Building Capacity for Surveillance and Diagnosis of Respiratory Viruses in Sarawak, Malaysia (2017-2018)
In recent history, emerging respiratory viruses have led to considerable human and animal morbidity and mortality across Southeast Asia. The region is considered a hotspot for novel respiratory virus emergence as often dense populations of humans and domestic animals live in close proximity. Some areas have the additional risk of pathogen emergence due to the mixing of pathogens reservoired in wild animals with the human and domestic animal populations.
Such is the case for the state of Sarawak in eastern Malaysia. Sarawakians often engage in marketing and eating jungle products such as wild mammal meat. Novel pathogens have been detected there, including the recent detection of a fifth species of human malaria (Plasmodium knowlesi).
This Bass Connections project builds on an existing Duke University/Duke-NUS Medical School respiratory research project in Sarawak. This project team will expand the hospital-based respiratory virus surveillance project to the surrounding community, focusing on areas where dense populations of humans and animals mix. The team will partner with Sibu Hospital and Sarawak's State Health Department in surveilling for influenza viruses, coronaviruses, adenoviruses and enteroviruses of human or animal origin in medical waiting rooms, open markets, poultry and swine farms and meat processing plants in Sarawak.
The goals of this project are to provide knowledge regarding respiratory pathogens that may circulate in public or agricultural spaces and to train Sarawakians and Duke University/Duke Kunshan University students in conducting such surveillance. The team will use a community-based approach to complement the hospital-based study, working toward a common goal: to improve understanding of the factors contributing to the spread of respiratory illness, ultimately enhancing preparedness for and possibly prevention of disease outbreaks. Team members will work toward the following objectives:
1.Adapt bioaerosol sampling for respiratory viruses in various community settings in Sarawak (medical waiting rooms, open markets, poultry and swine farms and meat processing plants).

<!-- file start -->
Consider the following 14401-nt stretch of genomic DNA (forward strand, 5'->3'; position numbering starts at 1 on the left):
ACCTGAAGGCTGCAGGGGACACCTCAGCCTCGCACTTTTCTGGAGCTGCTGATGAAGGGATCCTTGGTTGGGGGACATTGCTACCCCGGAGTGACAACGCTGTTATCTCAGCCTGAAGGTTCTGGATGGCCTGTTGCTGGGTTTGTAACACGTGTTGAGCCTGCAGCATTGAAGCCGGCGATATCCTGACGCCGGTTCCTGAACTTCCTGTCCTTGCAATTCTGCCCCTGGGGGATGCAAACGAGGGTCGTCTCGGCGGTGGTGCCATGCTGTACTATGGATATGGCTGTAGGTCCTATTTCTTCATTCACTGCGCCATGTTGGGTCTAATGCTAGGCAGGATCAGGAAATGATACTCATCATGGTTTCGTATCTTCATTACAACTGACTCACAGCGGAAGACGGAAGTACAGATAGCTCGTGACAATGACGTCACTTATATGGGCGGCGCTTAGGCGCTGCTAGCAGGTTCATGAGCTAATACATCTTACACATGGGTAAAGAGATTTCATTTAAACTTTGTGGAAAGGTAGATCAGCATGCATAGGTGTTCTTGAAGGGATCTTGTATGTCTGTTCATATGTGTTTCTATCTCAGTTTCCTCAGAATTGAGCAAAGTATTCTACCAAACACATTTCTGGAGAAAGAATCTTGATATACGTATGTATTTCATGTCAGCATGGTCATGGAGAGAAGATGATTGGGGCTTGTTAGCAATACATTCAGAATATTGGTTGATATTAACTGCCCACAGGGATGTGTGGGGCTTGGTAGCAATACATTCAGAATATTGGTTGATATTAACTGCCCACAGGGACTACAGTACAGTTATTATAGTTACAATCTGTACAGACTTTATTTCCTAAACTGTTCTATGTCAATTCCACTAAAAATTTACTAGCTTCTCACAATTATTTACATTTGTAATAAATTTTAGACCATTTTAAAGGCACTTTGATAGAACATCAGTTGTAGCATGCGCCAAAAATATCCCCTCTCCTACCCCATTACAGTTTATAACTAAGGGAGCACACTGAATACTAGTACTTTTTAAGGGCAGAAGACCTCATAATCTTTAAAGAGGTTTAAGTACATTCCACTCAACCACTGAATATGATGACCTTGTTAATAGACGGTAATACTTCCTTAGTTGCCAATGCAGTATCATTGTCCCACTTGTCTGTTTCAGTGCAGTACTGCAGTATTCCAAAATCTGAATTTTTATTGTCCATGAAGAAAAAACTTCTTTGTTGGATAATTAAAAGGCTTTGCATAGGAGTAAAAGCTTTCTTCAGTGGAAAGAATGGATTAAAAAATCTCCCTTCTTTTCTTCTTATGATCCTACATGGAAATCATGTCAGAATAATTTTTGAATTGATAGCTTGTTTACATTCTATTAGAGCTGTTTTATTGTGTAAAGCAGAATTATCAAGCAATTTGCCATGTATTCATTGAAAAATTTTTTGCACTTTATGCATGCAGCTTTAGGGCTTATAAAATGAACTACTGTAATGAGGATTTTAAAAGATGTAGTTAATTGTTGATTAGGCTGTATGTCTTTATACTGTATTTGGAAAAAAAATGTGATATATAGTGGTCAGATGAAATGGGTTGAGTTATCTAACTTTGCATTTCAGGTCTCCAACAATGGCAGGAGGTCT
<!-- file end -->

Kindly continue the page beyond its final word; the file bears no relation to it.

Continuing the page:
2.Train Sarawakian public health professionals and Duke University/Duke Kunshan University students in conducting such surveillance, including both laboratory molecular work and aerosol sampling methods.
3.Conduct occupational surveys in these public or agricultural settings to understand knowledge, attitudes and practices related to the spread of respiratory pathogens and inform the future development of educational materials to reduce the spread of infectious disease.
4. Develop graduate trainees' abilities to work collaboratively and with cultural competency in new settings.
Team members will conduct fieldwork in two primary locations: semiurban Sibu and the isolated jungle village of Kapit. Students will visit open markets and other areas where populations of humans and animals share space. They will use off-the-shelf aerosol stationary samplers in these settings as well as ask workers to wear backpack-mounted bioaerosol samplers to assess occupational respiratory virus transmission risk. Filtrates from these samplers will be studied by the team as supervised by virologists at Duke University and Duke-NUS Medical School for the four virus types. Team members will administer a survey to workers in these public and agricultural settings to understand knowledge, attitudes and practices related to the spread and etiology of respiratory illnesses, providing valuable sociocultural information that will help to increase understanding of information obtained from hospital patients and to identify areas appropriate for educational outreach.